On Monday, Netanyahu called for solidarity in the coalition, telling all partners, "chiefly among them Defense Minister Avigdor Lieberman, to remain in the government and continue this partnership to ensure security, prosperity and stability for the state of Israel".
After coalition talks on Sunday, Netanyahu's office said cabinet ministers were waiting for ultra-Orthodox parties, which control 13 of the government's 66 seats in the 120-member parliament, to present a revised formula for the legislation.
Netanyahu spoke at length of the threat posed by Iran, whom he said wanted to build an empire, starting with the current land corridor of sympathetic governments it has built to the Mediterranean via Iraq, Syria and Lebanon. Likud and UTJ's new bill passed the Ministerial Committee for Legislation but now faces a major roadblock in the form of Defense Minister Avigdor Lieberman. The primary will be held March 22.
On Tuesday, Netanyahu and other coalition party heads reached an agreement to end a crisis over an IDF enlistment bill, ending rampant speculation that a snap poll would be called as early as that evening.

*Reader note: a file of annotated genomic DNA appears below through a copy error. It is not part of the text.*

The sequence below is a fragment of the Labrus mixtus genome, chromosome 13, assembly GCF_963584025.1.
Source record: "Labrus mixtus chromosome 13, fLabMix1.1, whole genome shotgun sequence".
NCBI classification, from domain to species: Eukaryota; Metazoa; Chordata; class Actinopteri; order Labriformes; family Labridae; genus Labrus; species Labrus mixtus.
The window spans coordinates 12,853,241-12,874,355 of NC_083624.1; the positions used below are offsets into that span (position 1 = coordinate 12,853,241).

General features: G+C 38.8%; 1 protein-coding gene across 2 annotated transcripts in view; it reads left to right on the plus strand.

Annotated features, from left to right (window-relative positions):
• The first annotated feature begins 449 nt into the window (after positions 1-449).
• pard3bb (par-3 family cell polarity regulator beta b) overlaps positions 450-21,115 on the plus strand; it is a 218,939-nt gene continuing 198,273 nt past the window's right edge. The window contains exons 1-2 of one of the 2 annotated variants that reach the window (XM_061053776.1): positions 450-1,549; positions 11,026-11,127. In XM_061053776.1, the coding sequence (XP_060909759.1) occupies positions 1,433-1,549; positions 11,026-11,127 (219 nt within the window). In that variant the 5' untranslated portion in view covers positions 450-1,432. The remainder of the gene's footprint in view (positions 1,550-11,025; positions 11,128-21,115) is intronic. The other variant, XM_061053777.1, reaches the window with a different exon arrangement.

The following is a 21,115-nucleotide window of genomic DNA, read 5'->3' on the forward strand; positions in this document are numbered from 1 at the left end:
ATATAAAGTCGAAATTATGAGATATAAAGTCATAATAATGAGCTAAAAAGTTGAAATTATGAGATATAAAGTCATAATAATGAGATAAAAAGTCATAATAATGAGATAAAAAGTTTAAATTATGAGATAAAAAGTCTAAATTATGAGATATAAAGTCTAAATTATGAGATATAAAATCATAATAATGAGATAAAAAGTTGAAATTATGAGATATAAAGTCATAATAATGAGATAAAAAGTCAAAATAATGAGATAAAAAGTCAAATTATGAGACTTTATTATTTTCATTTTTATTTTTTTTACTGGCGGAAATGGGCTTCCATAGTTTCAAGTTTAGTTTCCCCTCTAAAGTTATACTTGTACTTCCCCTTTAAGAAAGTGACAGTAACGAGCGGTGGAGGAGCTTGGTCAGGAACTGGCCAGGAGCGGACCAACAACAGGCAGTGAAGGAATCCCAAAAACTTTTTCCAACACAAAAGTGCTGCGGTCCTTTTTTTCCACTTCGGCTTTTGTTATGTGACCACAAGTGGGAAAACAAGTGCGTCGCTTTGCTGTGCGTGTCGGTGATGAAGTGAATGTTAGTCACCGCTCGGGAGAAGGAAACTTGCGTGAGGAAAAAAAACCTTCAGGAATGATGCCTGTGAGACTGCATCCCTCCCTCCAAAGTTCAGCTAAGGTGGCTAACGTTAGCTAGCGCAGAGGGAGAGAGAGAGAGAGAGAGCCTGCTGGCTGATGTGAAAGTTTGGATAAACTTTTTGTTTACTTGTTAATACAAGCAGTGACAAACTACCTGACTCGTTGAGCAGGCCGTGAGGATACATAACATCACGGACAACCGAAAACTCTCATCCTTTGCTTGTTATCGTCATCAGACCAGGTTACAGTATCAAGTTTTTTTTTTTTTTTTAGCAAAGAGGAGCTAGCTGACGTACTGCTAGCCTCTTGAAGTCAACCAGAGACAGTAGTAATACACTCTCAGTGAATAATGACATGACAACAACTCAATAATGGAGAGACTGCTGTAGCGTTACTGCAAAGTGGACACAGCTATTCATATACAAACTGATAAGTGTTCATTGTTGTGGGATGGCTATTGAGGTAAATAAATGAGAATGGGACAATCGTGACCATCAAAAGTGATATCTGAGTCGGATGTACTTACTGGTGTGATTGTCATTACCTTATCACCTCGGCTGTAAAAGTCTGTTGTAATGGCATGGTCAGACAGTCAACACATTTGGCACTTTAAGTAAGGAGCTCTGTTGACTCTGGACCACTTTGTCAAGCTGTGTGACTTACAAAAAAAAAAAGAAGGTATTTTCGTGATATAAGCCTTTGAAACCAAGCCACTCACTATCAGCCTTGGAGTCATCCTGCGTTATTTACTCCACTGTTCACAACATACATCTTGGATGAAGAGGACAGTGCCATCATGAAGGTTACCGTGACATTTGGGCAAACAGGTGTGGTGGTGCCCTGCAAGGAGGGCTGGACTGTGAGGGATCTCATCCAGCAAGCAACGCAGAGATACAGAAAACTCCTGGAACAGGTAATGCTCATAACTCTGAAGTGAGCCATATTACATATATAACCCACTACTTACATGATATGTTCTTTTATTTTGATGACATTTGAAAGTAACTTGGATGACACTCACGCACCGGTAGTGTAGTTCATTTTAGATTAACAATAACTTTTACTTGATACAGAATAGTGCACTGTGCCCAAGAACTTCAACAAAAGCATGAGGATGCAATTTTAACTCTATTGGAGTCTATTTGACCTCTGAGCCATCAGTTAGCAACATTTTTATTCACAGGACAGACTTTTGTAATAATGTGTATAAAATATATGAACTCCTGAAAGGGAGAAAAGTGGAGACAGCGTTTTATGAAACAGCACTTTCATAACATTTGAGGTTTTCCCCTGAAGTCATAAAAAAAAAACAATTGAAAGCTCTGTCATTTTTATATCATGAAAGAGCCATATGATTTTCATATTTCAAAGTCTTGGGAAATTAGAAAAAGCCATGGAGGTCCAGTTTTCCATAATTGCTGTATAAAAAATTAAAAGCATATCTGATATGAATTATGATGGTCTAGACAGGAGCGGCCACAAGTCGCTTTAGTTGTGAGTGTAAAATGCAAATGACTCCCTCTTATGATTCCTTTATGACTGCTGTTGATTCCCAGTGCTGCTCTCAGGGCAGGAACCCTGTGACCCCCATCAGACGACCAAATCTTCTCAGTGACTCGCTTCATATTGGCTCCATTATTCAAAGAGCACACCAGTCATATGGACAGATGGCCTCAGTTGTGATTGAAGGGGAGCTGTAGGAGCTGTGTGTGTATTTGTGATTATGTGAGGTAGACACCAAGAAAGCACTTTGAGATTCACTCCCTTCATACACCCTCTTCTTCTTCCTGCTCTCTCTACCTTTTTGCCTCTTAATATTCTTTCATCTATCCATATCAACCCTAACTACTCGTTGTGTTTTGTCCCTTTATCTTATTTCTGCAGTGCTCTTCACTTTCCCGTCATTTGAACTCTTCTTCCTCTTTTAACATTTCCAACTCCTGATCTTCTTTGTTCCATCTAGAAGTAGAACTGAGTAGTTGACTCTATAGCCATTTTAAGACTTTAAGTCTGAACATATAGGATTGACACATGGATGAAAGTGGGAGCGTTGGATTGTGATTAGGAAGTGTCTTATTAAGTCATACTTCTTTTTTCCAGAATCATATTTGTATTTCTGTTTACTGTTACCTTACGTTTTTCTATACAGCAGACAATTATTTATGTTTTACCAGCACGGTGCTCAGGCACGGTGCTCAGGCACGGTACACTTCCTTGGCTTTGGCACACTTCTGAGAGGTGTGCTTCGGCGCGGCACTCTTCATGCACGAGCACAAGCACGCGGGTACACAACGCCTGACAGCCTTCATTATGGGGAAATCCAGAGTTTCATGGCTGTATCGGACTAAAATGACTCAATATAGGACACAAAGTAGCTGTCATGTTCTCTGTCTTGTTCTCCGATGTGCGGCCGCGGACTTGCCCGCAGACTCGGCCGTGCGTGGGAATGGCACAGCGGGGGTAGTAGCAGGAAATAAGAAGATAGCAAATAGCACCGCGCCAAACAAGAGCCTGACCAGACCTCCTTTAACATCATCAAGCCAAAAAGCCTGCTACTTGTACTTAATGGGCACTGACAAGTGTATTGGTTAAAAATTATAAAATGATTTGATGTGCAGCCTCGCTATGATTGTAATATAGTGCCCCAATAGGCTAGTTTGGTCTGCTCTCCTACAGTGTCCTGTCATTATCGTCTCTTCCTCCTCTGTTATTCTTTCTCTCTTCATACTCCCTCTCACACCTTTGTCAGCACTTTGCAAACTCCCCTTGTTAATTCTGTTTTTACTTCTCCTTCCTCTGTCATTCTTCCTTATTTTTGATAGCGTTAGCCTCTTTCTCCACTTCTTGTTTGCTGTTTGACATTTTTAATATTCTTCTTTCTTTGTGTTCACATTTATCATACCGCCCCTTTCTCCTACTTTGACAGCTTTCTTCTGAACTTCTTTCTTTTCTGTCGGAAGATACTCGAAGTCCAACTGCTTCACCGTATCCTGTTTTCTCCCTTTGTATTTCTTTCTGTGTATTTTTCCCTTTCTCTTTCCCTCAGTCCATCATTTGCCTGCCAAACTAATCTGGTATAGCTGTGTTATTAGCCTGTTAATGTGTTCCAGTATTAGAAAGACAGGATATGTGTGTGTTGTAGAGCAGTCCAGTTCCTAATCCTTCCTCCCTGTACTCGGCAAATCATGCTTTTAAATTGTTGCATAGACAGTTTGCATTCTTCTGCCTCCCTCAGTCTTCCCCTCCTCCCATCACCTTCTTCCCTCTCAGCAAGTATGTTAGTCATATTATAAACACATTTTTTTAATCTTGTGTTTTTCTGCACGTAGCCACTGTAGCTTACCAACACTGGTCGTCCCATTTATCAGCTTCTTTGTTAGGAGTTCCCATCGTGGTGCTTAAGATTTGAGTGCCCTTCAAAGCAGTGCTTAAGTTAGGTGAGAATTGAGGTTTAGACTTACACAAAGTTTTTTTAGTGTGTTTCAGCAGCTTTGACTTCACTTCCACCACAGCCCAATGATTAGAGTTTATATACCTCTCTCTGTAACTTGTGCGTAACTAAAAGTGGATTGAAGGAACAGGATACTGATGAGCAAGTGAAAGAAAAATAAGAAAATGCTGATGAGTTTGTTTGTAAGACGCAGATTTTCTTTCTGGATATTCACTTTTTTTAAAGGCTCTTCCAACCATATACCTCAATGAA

Lieberman later told lawmakers from his Yisrael Beitenu party that he would continue to oppose the legislation, but would remain in the government for now.
If new elections are called, however, Bennett vowed to back Netanyahu for the premiership, and predicted his Jewish Home party would be the "dominant" coalition partner in the next government.
The need for a new bill arose after the Supreme Court in September struck down a law allowing ultra-Orthodox men to be exempted from military service up until 2023.More news: American Idol Slips in Night 2, Easily Bested by The Voice
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Members of Netanyahu's government have argued in recent days over whether to extend the exemptions demanded by the ultra-Orthodox. They gave the Knesset a year to revamp the law on Haredi conscription.
The bill is set to be put to the vote in the Knesset (parliament) plenum later in the day, where it needs three full rounds of votes to become a law.
Netanyahu has however signalled that he does not want to do so, calling it unsustainable. He is further embattled by deals signed recently by two of his former confidants that will see them testify against him in a third case.
Police recommended his indictment for bribery in the first two cases in February and the attorney general is considering how to proceed, a process expected to take months.
Israeli Prime Minister Benjamin Netanyahu was educated in the United States and he visits frequently because he loves America and believes it has been a force for good in the world.
He is not legally required to step down if indicted - only if he is convicted with all appeals exhausted.